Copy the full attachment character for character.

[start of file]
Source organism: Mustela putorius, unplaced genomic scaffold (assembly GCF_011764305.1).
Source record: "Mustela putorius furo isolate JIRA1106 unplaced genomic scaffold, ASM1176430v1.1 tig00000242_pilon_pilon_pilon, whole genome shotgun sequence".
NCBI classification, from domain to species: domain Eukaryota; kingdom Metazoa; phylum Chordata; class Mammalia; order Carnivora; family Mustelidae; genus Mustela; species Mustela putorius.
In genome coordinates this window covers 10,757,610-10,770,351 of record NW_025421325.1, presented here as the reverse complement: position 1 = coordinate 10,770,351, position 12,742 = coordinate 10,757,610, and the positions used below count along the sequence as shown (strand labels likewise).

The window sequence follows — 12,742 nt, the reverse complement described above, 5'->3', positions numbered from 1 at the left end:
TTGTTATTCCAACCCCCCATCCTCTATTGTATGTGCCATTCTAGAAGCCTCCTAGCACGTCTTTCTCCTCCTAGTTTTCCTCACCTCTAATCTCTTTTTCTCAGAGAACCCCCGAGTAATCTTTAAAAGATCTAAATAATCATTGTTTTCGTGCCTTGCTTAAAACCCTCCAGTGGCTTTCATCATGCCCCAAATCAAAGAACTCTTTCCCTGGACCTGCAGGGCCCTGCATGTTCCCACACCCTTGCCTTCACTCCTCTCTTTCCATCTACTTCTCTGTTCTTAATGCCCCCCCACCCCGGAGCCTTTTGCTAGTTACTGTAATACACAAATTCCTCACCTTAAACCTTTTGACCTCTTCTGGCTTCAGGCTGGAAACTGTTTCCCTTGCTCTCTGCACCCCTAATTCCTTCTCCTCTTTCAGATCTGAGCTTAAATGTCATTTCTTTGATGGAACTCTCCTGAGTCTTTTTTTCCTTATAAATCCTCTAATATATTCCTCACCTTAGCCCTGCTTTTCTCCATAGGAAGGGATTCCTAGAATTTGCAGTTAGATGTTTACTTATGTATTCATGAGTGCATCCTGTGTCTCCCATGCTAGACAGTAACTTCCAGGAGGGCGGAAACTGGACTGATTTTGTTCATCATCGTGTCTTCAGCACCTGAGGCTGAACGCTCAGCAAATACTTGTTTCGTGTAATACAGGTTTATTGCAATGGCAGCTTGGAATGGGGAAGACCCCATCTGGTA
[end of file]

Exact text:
Source organism: Mustela putorius, unplaced genomic scaffold (assembly GCF_011764305.1).
Source record: "Mustela putorius furo isolate JIRA1106 unplaced genomic scaffold, ASM1176430v1.1 tig00000242_pilon_pilon_pilon, whole genome shotgun sequence".
NCBI classification, from domain to species: domain Eukaryota; kingdom Metazoa; phylum Chordata; class Mammalia; order Carnivora; family Mustelidae; genus Mustela; species Mustela putorius.
In genome coordinates this window covers 10,757,610-10,770,351 of record NW_025421325.1, presented here as the reverse complement: position 1 = coordinate 10,770,351, position 12,742 = coordinate 10,757,610, and the positions used below count along the sequence as shown (strand labels likewise).

The window sequence follows — 12,742 nt, the reverse complement described above, 5'->3', positions numbered from 1 at the left end:
TTGTTATTCCAACCCCCCATCCTCTATTGTATGTGCCATTCTAGAAGCCTCCTAGCACGTCTTTCTCCTCCTAGTTTTCCTCACCTCTAATCTCTTTTTCTCAGAGAACCCCCGAGTAATCTTTAAAAGATCTAAATAATCATTGTTTTCGTGCCTTGCTTAAAACCCTCCAGTGGCTTTCATCATGCCCCAAATCAAAGAACTCTTTCCCTGGACCTGCAGGGCCCTGCATGTTCCCACACCCTTGCCTTCACTCCTCTCTTTCCATCTACTTCTCTGTTCTTAATGCCCCCCCACCCCGGAGCCTTTTGCTAGTTACTGTAATACACAAATTCCTCACCTTAAACCTTTTGACCTCTTCTGGCTTCAGGCTGGAAACTGTTTCCCTTGCTCTCTGCACCCCTAATTCCTTCTCCTCTTTCAGATCTGAGCTTAAATGTCATTTCTTTGATGGAACTCTCCTGAGTCTTTTTTTCCTTATAAATCCTCTAATATATTCCTCACCTTAGCCCTGCTTTTCTCCATAGGAAGGGATTCCTAGAATTTGCAGTTAGATGTTTACTTATGTATTCATGAGTGCATCCTGTGTCTCCCATGCTAGACAGTAACTTCCAGGAGGGCGGAAACTGGACTGATTTTGTTCATCATCGTGTCTTCAGCACCTGAGGCTGAACGCTCAGCAAATACTTGTTTCGTGTAATACAGGTTTATTGCAATGGCAGCTTGGAATGGGGAAGACCCCATCTGGTA